Players saw little shooting improvement under Buzz

In case you missed it, we came out of summer hibernation and posted a story yesterday on Marquette assistant coach Brett Nelson. Out of the 1000 or so words written, the most feedback we heard was on a quote three paragraphs from the end on everyone’s favorite player, Derrick Wilson.

“He’s never shot like that in his life, taken that many shots and worked on his game.”

Wilson himself acknowledged in his blog post for Marquette Athletics this was his most productive summer basketball-wise, putting up over 20,000 shots the last few months.

The questions I’ve been getting is, what took so long? You’d think a guy who who shot 27.3% from the field as a sophomore (and 12.3% from long distance) would have been shooting day-in and day-out the last three years as that was clearly his biggest deficiency.

This led to a Twitter exchange with Anonymous Eagle that piqued my interest:

Was it a systematic flaw in the offense that saw tepid shooting the past two years, or was a lack of player development (from a shooting perspective) evident under Buzz Williams?

I couldn’t leave this untouched so I went ahead and did a crude analysis, charting out field goal percentages for every Buzz recruit at Marquette. I emphasize the simplicity and shallowness of this “study.” All I am measuring is numeric progress which can be misleading. Is shooting 35% from the 3-point line on 150 attempts worse than shooting 40% on 55 attempts? Probably not, but in this case I did treat it as a negative. (I didn’t have the time or energy, so if someone wants to do a better, more in depth analysis, I’d be more than happy to read it and post it here.)

When it comes to overall field goal percentage, only one Buzz recruit showed improvement in consecutive years: Vander Blue.   As you can see below, one giant caveat is that in order to qualify for this, a player had to have been in the program for three years. With the abundance of JUCOs and transfers, that means players like Jae Crowder and Dwight Buycks weren’t eligible.


The black boxes represent not applicable data points (due to eligibility or declaring for the draft). The gray boxes are data points from players at other schools. The white boxes are data points still to come.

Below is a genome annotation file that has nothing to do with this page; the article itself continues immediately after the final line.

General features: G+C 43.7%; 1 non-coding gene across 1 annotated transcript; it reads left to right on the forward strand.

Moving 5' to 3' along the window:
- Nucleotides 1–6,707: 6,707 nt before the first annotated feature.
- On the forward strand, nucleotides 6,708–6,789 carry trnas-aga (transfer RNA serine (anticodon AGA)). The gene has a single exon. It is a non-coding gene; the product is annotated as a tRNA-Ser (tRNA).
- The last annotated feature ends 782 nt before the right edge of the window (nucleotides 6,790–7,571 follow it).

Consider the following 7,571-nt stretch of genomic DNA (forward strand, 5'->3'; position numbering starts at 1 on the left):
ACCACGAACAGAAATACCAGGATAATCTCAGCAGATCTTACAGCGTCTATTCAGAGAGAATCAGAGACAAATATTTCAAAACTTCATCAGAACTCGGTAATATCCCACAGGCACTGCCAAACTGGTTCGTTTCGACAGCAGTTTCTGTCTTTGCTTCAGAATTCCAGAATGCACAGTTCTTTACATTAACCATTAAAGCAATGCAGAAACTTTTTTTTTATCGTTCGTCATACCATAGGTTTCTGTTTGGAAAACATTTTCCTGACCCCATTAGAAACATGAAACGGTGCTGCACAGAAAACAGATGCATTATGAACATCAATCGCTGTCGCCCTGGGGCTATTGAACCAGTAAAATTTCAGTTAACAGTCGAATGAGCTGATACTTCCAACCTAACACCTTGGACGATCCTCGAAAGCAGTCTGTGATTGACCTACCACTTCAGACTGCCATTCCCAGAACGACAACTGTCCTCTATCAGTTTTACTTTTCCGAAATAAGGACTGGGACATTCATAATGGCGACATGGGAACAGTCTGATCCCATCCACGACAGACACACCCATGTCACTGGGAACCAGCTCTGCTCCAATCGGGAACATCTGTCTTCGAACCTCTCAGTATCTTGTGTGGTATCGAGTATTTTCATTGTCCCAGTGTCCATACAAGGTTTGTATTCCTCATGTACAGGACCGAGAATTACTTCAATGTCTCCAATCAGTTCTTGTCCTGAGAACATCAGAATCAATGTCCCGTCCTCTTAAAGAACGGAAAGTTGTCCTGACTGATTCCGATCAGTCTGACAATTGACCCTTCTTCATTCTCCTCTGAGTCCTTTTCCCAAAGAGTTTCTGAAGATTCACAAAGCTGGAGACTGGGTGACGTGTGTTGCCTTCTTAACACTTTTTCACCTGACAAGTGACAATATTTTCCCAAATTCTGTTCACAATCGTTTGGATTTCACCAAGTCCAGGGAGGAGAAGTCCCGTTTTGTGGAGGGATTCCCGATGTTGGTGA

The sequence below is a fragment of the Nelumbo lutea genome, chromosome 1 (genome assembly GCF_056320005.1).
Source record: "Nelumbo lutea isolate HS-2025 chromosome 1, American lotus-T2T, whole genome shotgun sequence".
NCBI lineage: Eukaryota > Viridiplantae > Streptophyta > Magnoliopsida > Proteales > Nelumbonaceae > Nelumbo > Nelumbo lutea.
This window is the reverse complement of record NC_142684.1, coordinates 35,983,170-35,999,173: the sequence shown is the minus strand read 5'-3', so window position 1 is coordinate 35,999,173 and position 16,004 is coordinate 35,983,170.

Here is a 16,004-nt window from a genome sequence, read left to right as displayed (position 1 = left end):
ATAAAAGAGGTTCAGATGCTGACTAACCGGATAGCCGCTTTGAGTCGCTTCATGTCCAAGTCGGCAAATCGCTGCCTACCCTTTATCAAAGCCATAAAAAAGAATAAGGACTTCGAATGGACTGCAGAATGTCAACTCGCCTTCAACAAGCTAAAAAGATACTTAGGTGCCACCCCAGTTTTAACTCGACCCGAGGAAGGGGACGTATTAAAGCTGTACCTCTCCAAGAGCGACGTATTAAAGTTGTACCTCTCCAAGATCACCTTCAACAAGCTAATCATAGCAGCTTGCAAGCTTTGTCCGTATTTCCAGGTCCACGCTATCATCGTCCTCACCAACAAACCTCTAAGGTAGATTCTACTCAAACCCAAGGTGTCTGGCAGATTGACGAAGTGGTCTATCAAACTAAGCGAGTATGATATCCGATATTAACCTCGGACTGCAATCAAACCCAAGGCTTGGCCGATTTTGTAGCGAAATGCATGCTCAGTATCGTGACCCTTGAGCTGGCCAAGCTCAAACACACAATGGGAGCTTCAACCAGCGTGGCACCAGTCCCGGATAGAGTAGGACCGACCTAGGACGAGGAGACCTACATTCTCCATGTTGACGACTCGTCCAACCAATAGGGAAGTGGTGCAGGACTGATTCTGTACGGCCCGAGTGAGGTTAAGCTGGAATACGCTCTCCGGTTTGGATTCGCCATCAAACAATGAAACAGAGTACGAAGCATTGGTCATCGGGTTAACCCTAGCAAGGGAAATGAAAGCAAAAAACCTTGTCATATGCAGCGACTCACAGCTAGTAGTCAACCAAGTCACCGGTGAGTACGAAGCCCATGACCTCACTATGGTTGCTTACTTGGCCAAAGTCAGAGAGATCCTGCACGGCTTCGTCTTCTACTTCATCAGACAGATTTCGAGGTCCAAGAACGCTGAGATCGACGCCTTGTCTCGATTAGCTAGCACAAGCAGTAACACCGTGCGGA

One other thing to notice, something that is applicable to a larger section, is that only five players had their best shooting year percentage-wise come in their final season (Cadougan, Crowder, Buycks, Blue and D. Wilson).

When it comes to the Marquette’s bane, no not that one, 3-point percentage, the numbers are very similar.

3FG%Blue and Cadougan were the only players to have consecutive years of improvement, and even that comes with an asterisk. Cadougan increased his long-range shooting from 0% freshman year to a whopping 15.5% then 23.7% before falling back to 22.6% No one would mistake him for a decent, let alone good bomber, but again, that is not what I am measuring. I just simply am looking for improvement.

In this chart, only Buycks, Blue and Mayo had their best seasons come their final year in the program.

Finally, I couldn’t pretend to adhere to advanced metrics even in passing without looking at something with a bit more weight than simple percentages, so I tracked eFG%, which gives added weight to made 3s. Why that measure? Because Cracked Sidewalks anti-paint touch opus notes that eFG% is the most important contributor to overall efficiency, and noted that Marquette had prioritized it under Buzz.


This chart shows four players had consecutive years of eFG% improvement, which was a tad surprising. You can dig a bit deeper, as two of those risers were Fulce and Anderson, both role players without a high usage rate.

What does all this go to show us? This is more of an assumption than a verifiable fact, but combined with Nelson’s comments on Wilson at the top of the page, shooting most likely wasn’t a key focus in the previous regime. That’s not to say it wasn’t worked on, but toughness and grit were more often than not the narratives coming out of Al the last few seasons.

Will this change under Wojo’s reign? We’ll be able to answer that question better in about two years, once we have enough data, but we’ve already seen a clear departure from the last staff, with players getting a specific shooting regimen to work on when they can’t have contact with coaches.

As Al used to say, a team should reflect a coach’s personality. Under Buzz that was a tough bunch of fighters willing to scratch and claw as needed to get the win. Under Wojo, only time will tell.  

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Categories: Analysis, Home, Offseason


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One Comment on “Players saw little shooting improvement under Buzz”

  1. MU Warriors 2003
    August 26, 2014 at 12:15 pm #

    While this analysis is interesting, I find it to be a poor indicator of how much the shooting abilities of the MU players improved over the years. As the offensive role of each players evolves, so does the defensive schemes used against these players. Case in point, Davante’s shooting percentage took a dip in his senior year. This was likely due to not having a teammate like Blue who could penetrate, draw the defense off, and distribute the ball. Davante was forced to work even harder to create his own opportunities, in my humble opinion, and this obviously put him at a huge disadvantage.

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